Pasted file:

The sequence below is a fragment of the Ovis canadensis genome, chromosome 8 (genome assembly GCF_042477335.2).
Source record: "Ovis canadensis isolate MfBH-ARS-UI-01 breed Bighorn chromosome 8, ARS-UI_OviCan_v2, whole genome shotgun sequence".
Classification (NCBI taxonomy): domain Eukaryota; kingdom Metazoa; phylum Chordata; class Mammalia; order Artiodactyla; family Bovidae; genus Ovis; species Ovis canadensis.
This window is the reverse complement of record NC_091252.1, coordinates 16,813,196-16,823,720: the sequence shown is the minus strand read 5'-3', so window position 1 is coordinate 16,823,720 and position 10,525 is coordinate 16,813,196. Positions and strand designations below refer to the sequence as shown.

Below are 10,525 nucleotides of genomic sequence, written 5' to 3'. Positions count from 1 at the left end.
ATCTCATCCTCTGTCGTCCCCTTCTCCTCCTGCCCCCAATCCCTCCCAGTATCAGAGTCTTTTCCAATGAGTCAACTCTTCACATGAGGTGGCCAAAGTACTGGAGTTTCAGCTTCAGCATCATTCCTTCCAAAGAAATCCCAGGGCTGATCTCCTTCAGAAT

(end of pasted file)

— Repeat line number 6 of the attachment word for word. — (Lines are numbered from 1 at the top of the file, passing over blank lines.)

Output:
ATCTCATCCTCTGTCGTCCCCTTCTCCTCCTGCCCCCAATCCCTCCCAGTATCAGAGTCTTTTCCAATGAGTCAACTCTTCACATGAGGTGGCCAAAGTACTGGAGTTTCAGCTTCAGCATCATTCCTTCCAAAGAAATCCCAGGGCTGATCTCCTTCAGAAT